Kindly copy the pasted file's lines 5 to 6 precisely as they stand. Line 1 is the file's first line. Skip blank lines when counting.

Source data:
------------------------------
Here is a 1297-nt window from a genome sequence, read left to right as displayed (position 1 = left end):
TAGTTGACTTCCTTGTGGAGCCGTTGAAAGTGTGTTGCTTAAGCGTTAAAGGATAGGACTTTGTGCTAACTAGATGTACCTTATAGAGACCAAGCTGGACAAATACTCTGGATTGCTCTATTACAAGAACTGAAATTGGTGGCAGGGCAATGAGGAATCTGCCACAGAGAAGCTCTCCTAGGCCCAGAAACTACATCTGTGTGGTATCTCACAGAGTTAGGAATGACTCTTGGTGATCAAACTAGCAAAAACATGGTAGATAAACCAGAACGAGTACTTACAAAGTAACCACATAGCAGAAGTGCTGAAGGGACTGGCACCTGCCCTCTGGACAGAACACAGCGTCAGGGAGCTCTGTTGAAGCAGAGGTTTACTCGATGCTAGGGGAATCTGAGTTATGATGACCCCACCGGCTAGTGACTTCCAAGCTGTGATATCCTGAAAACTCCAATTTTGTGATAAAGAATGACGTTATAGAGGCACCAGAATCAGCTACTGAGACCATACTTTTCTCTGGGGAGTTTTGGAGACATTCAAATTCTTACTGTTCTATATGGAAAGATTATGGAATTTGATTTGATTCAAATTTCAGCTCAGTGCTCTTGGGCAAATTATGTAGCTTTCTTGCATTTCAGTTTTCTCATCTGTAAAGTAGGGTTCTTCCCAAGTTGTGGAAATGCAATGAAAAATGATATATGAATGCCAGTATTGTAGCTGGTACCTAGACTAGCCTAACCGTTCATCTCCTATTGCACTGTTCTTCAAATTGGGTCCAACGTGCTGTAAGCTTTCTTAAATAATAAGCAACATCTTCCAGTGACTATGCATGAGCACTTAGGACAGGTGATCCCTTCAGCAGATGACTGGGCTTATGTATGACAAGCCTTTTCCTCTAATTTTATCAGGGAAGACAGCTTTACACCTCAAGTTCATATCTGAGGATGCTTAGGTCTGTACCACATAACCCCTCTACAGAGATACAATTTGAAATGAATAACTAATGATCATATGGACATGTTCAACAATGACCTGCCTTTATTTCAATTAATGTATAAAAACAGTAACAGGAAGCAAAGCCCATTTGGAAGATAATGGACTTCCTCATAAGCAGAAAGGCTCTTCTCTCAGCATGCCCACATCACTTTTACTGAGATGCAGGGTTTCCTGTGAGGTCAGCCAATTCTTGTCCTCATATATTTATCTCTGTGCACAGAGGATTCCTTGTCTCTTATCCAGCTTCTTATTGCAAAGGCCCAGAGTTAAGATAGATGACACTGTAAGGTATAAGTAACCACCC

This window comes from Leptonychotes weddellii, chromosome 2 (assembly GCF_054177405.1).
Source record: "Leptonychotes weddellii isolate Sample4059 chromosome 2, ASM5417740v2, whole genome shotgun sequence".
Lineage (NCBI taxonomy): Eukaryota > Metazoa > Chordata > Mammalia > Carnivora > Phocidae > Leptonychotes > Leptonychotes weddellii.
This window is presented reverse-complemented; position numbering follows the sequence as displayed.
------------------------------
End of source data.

Lineage (NCBI taxonomy): Eukaryota > Metazoa > Chordata > Mammalia > Carnivora > Phocidae > Leptonychotes > Leptonychotes weddellii.
This window is presented reverse-complemented; position numbering follows the sequence as displayed.